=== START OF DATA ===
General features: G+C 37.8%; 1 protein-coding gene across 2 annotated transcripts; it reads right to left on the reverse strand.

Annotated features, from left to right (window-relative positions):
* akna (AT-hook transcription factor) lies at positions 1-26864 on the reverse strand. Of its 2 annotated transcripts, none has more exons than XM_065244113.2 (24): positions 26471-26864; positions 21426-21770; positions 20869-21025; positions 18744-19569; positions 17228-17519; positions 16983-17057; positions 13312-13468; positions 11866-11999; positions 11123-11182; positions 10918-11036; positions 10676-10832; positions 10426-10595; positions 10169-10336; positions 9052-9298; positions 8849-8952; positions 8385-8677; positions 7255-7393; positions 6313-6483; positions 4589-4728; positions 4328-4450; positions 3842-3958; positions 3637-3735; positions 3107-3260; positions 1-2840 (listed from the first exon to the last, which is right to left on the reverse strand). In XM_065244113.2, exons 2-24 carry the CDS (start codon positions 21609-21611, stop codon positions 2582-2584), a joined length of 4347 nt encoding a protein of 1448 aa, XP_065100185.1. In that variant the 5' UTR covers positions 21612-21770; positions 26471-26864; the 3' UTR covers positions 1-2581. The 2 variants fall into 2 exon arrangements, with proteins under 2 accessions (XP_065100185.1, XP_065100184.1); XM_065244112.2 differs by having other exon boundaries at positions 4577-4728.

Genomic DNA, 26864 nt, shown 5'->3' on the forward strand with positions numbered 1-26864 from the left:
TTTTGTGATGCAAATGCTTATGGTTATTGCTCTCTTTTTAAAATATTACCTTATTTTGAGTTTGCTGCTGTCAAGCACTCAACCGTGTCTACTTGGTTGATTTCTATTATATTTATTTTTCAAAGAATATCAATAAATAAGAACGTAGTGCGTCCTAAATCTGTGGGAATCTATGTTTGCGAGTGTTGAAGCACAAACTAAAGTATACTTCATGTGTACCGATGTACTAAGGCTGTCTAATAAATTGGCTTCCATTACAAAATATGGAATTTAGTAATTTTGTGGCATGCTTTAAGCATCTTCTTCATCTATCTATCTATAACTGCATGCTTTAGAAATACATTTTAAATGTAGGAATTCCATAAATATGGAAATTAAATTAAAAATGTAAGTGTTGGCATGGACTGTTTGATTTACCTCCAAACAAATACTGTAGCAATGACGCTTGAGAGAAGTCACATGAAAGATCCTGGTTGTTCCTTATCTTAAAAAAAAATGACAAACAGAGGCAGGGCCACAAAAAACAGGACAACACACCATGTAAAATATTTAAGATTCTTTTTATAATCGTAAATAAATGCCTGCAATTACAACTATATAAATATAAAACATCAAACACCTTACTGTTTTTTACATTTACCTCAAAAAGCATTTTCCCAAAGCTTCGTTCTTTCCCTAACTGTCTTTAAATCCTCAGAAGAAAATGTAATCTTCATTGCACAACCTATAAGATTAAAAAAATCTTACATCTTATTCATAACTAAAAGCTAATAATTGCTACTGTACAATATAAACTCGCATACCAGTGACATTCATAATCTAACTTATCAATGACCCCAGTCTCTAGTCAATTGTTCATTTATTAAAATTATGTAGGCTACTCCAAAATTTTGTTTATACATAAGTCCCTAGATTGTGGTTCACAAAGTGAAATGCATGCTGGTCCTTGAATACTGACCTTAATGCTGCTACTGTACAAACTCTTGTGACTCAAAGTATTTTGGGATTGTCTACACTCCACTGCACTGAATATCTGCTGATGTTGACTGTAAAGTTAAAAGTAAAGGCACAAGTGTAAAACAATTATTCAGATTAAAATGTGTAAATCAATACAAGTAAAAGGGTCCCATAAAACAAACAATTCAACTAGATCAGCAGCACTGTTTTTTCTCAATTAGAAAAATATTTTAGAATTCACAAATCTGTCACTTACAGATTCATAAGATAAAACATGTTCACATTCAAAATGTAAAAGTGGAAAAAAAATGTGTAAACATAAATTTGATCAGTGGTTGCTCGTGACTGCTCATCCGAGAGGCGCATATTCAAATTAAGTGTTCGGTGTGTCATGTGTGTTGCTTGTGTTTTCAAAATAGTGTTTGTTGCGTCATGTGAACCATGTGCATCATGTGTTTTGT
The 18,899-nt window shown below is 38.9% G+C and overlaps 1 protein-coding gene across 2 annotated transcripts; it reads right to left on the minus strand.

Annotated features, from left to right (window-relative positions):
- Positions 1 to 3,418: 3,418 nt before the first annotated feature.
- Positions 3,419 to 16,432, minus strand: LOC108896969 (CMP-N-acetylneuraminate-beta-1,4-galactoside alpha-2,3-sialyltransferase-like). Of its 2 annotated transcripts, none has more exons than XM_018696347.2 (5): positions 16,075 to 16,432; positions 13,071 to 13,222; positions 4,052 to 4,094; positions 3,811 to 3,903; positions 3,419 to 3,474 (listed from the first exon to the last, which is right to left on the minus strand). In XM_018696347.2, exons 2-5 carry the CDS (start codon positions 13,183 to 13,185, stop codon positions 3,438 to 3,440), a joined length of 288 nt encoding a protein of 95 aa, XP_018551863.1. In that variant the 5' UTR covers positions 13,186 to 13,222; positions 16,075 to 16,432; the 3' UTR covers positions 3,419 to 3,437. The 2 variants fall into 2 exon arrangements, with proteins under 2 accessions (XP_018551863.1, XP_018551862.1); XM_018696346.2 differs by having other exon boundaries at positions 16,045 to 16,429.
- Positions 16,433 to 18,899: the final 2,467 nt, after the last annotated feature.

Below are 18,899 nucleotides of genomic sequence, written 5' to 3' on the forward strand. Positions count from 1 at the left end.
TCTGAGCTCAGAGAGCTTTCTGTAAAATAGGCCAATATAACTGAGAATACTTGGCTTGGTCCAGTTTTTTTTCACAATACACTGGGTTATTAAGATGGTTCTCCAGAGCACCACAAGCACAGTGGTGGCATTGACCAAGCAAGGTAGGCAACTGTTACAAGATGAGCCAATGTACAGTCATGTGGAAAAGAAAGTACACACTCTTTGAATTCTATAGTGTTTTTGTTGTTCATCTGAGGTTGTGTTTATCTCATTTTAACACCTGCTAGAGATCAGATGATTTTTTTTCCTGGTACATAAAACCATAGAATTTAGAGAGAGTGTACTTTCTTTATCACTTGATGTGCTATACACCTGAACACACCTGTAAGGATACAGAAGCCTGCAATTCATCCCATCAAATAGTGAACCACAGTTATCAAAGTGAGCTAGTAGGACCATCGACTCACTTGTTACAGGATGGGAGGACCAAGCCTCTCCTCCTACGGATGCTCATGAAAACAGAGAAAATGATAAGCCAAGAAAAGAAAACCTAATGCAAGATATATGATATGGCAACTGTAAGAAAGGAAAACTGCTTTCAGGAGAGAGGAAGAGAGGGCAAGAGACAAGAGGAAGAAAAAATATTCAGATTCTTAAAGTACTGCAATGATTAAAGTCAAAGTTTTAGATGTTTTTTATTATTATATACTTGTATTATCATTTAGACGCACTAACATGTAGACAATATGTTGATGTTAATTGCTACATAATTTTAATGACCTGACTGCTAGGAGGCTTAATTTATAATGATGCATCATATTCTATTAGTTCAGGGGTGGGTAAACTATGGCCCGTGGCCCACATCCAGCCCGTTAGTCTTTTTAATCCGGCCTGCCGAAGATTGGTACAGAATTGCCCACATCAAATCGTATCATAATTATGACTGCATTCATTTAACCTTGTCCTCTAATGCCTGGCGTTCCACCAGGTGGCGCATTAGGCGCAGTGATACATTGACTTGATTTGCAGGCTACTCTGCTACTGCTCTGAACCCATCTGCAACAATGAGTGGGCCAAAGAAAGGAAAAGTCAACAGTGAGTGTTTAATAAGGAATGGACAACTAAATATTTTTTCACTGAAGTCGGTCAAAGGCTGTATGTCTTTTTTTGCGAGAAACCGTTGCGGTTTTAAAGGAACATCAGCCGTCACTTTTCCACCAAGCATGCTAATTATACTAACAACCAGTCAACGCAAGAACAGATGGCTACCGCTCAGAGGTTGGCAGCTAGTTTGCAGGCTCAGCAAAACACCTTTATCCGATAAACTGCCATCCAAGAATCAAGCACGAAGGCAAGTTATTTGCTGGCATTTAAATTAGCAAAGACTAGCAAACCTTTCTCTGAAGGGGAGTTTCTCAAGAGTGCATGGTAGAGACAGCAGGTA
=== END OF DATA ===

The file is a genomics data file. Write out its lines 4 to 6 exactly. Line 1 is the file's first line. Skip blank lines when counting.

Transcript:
Genomic DNA, 26864 nt, shown 5'->3' on the forward strand with positions numbered 1-26864 from the left:
TTTTGTGATGCAAATGCTTATGGTTATTGCTCTCTTTTTAAAATATTACCTTATTTTGAGTTTGCTGCTGTCAAGCACTCAACCGTGTCTACTTGGTTGATTTCTATTATATTTATTTTTCAAAGAATATCAATAAATAAGAACGTAGTGCGTCCTAAATCTGTGGGAATCTATGTTTGCGAGTGTTGAAGCACAAACTAAAGTATACTTCATGTGTACCGATGTACTAAGGCTGTCTAATAAATTGGCTTCCATTACAAAATATGGAATTTAGTAATTTTGTGGCATGCTTTAAGCATCTTCTTCATCTATCTATCTATAACTGCATGCTTTAGAAATACATTTTAAATGTAGGAATTCCATAAATATGGAAATTAAATTAAAAATGTAAGTGTTGGCATGGACTGTTTGATTTACCTCCAAACAAATACTGTAGCAATGACGCTTGAGAGAAGTCACATGAAAGATCCTGGTTGTTCCTTATCTTAAAAAAAAATGACAAACAGAGGCAGGGCCACAAAAAACAGGACAACACACCATGTAAAATATTTAAGATTCTTTTTATAATCGTAAATAAATGCCTGCAATTACAACTATATAAATATAAAACATCAAACACCTTACTGTTTTTTACATTTACCTCAAAAAGCATTTTCCCAAAGCTTCGTTCTTTCCCTAACTGTCTTTAAATCCTCAGAAGAAAATGTAATCTTCATTGCACAACCTATAAGATTAAAAAAATCTTACATCTTATTCATAACTAAAAGCTAATAATTGCTACTGTACAATATAAACTCGCATACCAGTGACATTCATAATCTAACTTATCAATGACCCCAGTCTCTAGTCAATTGTTCATTTATTAAAATTATGTAGGCTACTCCAAAATTTTGTTTATACATAAGTCCCTAGATTGTGGTTCACAAAGTGAAATGCATGCTGGTCCTTGAATACTGACCTTAATGCTGCTACTGTACAAACTCTTGTGACTCAAAGTATTTTGGGATTGTCTACACTCCACTGCACTGAATATCTGCTGATGTTGACTGTAAAGTTAAAAGTAAAGGCACAAGTGTAAAACAATTATTCAGATTAAAATGTGTAAATCAATACAAGTAAAAGGGTCCCATAAAACAAACAATTCAACTAGATCAGCAGCACTGTTTTTTCTCAATTAGAAAAATATTTTAGAATTCACAAATCTGTCACTTACAGATTCATAAGATAAAACATGTTCACATTCAAAATGTAAAAGTGGAAAAAAAATGTGTAAACATAAATTTGATCAGTGGTTGCTCGTGACTGCTCATCCGAGAGGCGCATATTCAAATTAAGTGTTCGGTGTGTCATGTGTGTTGCTTGTGTTTTCAAAATAGTGTTTGTTGCGTCATGTGAACCATGTGCATCATGTGTTTTGT
The 18,899-nt window shown below is 38.9% G+C and overlaps 1 protein-coding gene across 2 annotated transcripts; it reads right to left on the minus strand.